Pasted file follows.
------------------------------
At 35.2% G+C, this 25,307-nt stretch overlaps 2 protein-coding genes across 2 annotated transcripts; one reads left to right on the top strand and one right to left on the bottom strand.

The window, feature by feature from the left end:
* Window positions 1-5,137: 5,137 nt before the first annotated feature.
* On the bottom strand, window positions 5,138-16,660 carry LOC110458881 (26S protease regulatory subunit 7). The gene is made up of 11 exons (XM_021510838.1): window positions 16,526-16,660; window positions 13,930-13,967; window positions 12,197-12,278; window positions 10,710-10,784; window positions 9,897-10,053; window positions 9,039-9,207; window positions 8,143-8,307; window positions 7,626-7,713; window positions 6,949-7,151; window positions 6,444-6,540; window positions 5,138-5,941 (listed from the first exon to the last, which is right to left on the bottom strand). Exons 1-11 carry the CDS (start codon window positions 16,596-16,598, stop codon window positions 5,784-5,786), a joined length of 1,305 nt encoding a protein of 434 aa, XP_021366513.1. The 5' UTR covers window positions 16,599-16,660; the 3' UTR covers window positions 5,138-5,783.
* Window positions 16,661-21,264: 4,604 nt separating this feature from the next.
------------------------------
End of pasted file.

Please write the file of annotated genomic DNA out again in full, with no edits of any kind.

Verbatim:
At 35.2% G+C, this 25,307-nt stretch overlaps 2 protein-coding genes across 2 annotated transcripts; one reads left to right on the top strand and one right to left on the bottom strand.

The window, feature by feature from the left end:
* Window positions 1-5,137: 5,137 nt before the first annotated feature.
* On the bottom strand, window positions 5,138-16,660 carry LOC110458881 (26S protease regulatory subunit 7). The gene is made up of 11 exons (XM_021510838.1): window positions 16,526-16,660; window positions 13,930-13,967; window positions 12,197-12,278; window positions 10,710-10,784; window positions 9,897-10,053; window positions 9,039-9,207; window positions 8,143-8,307; window positions 7,626-7,713; window positions 6,949-7,151; window positions 6,444-6,540; window positions 5,138-5,941 (listed from the first exon to the last, which is right to left on the bottom strand). Exons 1-11 carry the CDS (start codon window positions 16,596-16,598, stop codon window positions 5,784-5,786), a joined length of 1,305 nt encoding a protein of 434 aa, XP_021366513.1. The 5' UTR covers window positions 16,599-16,660; the 3' UTR covers window positions 5,138-5,783.
* Window positions 16,661-21,264: 4,604 nt separating this feature from the next.